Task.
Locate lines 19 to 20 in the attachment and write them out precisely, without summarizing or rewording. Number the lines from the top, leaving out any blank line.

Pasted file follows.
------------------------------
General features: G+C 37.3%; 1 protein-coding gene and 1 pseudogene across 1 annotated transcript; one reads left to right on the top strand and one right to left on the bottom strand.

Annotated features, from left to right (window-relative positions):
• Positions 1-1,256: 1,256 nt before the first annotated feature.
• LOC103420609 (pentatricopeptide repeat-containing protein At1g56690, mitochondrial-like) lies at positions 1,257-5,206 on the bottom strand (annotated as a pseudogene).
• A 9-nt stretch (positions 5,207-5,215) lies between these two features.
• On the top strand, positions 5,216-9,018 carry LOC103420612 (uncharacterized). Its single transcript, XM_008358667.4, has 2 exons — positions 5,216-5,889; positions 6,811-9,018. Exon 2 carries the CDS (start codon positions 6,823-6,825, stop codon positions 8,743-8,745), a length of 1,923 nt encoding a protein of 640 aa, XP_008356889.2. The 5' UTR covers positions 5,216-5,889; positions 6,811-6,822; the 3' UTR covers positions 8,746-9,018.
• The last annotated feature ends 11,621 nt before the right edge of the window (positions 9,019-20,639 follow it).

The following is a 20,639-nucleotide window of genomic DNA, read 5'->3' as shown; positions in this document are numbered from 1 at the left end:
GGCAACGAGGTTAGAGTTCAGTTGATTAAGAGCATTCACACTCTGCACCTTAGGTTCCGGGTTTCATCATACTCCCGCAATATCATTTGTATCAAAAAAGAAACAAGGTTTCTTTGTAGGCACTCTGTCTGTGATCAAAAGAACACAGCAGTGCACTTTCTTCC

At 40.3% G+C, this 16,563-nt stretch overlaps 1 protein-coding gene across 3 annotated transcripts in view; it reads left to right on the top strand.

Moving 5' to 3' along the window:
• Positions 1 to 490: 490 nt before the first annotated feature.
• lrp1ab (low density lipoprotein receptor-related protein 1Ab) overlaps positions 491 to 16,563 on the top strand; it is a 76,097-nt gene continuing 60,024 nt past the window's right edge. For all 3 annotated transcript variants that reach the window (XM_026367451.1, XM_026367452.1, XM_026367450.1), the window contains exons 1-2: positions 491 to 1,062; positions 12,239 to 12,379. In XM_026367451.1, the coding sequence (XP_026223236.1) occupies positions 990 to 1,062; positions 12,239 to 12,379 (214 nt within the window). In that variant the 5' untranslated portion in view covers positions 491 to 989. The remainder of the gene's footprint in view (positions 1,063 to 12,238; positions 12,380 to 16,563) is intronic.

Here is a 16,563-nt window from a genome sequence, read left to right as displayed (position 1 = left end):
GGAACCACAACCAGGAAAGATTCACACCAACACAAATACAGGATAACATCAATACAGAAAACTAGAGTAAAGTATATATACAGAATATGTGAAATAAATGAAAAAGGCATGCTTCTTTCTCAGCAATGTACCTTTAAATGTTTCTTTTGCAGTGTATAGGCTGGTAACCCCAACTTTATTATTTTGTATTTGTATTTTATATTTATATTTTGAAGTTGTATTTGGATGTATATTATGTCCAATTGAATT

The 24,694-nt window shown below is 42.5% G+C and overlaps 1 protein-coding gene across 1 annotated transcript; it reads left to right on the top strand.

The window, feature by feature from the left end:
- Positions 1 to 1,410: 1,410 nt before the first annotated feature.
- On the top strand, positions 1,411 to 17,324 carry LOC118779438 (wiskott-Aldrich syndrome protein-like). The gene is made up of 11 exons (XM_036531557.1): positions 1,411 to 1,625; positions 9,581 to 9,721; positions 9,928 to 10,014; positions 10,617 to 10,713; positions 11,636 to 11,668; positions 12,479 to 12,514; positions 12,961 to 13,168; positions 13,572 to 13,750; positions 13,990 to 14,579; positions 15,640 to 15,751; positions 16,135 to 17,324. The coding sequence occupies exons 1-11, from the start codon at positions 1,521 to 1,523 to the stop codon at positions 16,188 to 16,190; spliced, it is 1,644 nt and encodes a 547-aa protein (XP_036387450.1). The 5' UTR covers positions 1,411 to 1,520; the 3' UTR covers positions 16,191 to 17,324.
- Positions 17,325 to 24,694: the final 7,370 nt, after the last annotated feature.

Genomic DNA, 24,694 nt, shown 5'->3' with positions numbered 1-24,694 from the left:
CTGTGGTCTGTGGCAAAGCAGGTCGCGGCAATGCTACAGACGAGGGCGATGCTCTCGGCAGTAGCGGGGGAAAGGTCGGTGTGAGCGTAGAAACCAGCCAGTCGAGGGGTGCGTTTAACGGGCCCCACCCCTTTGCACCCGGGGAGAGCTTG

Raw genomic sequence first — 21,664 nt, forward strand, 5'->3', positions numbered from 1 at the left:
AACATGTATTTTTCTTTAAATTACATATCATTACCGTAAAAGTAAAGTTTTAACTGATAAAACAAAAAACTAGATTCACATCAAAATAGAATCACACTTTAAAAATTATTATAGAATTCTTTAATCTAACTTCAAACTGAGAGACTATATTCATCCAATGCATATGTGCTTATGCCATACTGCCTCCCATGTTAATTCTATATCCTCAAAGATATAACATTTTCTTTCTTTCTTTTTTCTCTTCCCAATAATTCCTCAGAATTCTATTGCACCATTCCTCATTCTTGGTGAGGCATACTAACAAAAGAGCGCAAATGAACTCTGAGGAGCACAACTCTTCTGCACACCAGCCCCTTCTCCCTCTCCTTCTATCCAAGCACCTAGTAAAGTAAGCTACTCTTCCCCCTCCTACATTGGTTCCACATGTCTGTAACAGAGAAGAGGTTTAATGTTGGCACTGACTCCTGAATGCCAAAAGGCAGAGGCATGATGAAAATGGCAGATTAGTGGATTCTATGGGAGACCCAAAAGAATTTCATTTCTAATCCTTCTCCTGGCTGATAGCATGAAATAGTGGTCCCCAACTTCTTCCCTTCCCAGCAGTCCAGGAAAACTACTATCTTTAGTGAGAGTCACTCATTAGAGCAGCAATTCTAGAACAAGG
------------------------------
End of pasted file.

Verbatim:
- On the top strand, positions 1,411 to 17,324 carry LOC118779438 (wiskott-Aldrich syndrome protein-like). The gene is made up of 11 exons (XM_036531557.1): positions 1,411 to 1,625; positions 9,581 to 9,721; positions 9,928 to 10,014; positions 10,617 to 10,713; positions 11,636 to 11,668; positions 12,479 to 12,514; positions 12,961 to 13,168; positions 13,572 to 13,750; positions 13,990 to 14,579; positions 15,640 to 15,751; positions 16,135 to 17,324. The coding sequence occupies exons 1-11, from the start codon at positions 1,521 to 1,523 to the stop codon at positions 16,188 to 16,190; spliced, it is 1,644 nt and encodes a 547-aa protein (XP_036387450.1). The 5' UTR covers positions 1,411 to 1,520; the 3' UTR covers positions 16,191 to 17,324.
- Positions 17,325 to 24,694: the final 7,370 nt, after the last annotated feature.